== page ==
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Poetry review: 14/04/20


by John McCullough

Our reviewer enjoys a transcendental collection. 

Larkin, in his poem, ‘Days’, says ‘they are to be happy in:/ Where can we live but days?’ John McCullough throws this Zennist acceptance, that lazy recalcitrance on its ‘floating head’ and throws us straight into a lively, convoluted verb. ‘The day connives and you think you cannot live here.’ Already we know that we will be folded, then twisted ‘like a silty river’ and sent to fly in some peculiar trajectories. With the wrong face and a body that doesn't want to contain a lone person, McCullough, in the opening poem, ‘The Zigzag Path’, sets out the premise for the book – ‘to find a home/ the souls of white roses and hurt no one.’ In a sneaky leap to the final poem, ‘The Skeleton Flower’ we see that he ‘always wanted to be harmless/ but…’’ The end lines, ‘I stare/ at the heavy petals of my hands/ that are slowly turning white’ places him inside/outside of his body, exploring his own accountability, the actions of his hands. What do we make, what do we create? Has he walked as stone, moved as light, or flown as paper? He says in the beautiful ‘Soulcraft’, ‘nothing has enough hands to catch me.’ He is transcendental, a shapeshifter.

This book sees a man try to find a home within people, spaces, the sky, his own skin, the queer community, himself, within or without religious, and social constructions. He tells us ‘the light keeps shifting.’ This is one of the beauties of this book: we are on a zigzag course. It is a beautiful thing to not see round the corners, to not see the end in sight, to be constantly surprised. To escape a crocodile one is told to run in a zigzag – there is a sense of running away from one’s self as well as an acceptance. Nothing is safe as anything can become something else. Do not trust what you see – ‘flowers are not so with their giant/ thirsts and fantasies and ruthless ways/ with light.’ The book seems joyous, innocent, carnival like, but is also dark, spiritual, revealing and reflective. It is akin to being in the Hall of Mirrors at a funfair or that attraction where the floors move, walls slide back and everything is tricksy and spell-bound: we become deliberately disorientated, experience a healthy disequilibrium. McCullough warns, ‘Each word’s retrievable,/ could lead to magic.’ Be careful which levers you touch. He cleverly pushes us along this path, varying line length, meter, with clever enjambment to drive or slow poems, with experimental form often reflecting the concepts therein.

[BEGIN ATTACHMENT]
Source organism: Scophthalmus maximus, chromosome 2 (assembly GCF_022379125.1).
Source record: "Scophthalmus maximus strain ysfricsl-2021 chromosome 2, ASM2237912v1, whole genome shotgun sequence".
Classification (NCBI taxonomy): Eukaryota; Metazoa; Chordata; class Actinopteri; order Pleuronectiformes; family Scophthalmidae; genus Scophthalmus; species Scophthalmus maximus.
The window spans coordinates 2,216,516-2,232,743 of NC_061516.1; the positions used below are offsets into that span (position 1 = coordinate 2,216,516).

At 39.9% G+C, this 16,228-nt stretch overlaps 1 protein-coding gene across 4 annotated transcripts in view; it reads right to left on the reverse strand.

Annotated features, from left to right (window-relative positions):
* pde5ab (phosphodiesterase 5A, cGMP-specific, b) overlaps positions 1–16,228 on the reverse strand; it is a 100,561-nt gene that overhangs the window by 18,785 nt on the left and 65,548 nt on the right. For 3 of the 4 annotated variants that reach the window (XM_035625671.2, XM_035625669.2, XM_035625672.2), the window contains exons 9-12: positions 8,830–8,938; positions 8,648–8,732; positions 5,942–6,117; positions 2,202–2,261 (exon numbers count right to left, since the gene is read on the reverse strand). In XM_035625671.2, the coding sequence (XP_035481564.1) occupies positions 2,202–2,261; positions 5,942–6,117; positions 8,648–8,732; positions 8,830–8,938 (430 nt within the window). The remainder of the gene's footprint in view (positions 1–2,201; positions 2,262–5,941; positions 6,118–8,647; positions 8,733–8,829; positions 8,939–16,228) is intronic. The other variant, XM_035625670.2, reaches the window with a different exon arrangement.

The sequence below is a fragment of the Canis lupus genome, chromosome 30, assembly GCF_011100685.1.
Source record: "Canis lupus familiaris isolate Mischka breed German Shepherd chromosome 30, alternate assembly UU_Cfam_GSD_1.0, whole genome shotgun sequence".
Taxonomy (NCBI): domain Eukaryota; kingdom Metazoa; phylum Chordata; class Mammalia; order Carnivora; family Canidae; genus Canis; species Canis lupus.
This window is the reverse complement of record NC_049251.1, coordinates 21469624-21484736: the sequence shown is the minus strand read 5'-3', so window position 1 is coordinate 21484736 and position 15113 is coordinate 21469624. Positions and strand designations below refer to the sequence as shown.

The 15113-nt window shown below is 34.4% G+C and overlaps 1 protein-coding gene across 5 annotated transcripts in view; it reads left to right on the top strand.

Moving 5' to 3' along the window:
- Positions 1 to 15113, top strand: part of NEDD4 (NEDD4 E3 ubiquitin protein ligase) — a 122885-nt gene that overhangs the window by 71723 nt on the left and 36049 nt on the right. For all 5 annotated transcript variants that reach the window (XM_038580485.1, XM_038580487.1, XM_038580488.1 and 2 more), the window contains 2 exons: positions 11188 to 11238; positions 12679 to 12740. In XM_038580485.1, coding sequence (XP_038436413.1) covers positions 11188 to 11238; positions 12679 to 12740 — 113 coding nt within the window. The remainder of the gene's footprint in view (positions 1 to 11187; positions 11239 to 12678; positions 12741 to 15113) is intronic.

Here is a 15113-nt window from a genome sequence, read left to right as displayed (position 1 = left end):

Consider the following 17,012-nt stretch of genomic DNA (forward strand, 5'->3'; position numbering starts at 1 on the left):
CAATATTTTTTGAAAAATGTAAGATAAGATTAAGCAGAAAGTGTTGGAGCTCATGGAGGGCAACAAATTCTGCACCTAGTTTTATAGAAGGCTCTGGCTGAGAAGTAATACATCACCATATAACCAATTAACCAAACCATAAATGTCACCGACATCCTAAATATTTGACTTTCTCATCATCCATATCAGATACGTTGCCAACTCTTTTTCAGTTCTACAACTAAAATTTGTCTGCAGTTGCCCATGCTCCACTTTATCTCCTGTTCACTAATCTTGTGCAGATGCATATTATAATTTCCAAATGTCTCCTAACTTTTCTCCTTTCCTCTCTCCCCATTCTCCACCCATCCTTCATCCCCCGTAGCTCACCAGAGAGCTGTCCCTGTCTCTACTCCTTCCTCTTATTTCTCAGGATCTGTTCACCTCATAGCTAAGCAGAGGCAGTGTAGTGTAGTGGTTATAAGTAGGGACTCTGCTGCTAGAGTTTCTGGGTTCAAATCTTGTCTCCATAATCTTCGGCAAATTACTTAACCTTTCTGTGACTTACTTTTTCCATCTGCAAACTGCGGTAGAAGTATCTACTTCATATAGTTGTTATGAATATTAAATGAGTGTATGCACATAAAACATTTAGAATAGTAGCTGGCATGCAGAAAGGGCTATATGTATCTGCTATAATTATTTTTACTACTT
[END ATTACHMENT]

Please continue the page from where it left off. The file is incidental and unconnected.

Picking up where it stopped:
In ‘A Walk With Our Imaginary Son’ McCulloch asks, ‘did you know every shadow has a negative weight?’ This is what he does most splendidly-turns things on their head. What is true? In ‘Pterodactyl’, we are told ,’The fossil behind the glass is lying.’


This is a sensitive surrealist Salvador Dali spin on Brighton/urban landscapes, queerness, connection, dislocation, attachment, transcendence, discombobulation, the space/shape we do or do not take up, light and shade, the work of our hands. In ‘Mumpsimus’, like beloved origami, ‘images they unfold.’ McCullough is a creative genius finding a sky-full of bizarre metaphors, analogies and similes, images and objects. Dip your hand in and find a musical penis, lopped off feet, milk jellyfish, tenderly re-homed snails, plastic cats, flamingos, silent singing mice, ketchup for maps, yellow teapots, butterscotch vodka – oh this book is ‘a mug of lovely noise,’ cacophonous, railing, powerful, cutting, gentle, soft…

‘Tender Vessels’ explores how ‘history won't take its mouth off my body.’ – the imprint of oppression in the DNA and psyche-the unified flight of all gay men who are ‘attempting,/ despite the scissors,/ to inhabit this twenty-first-century skin.’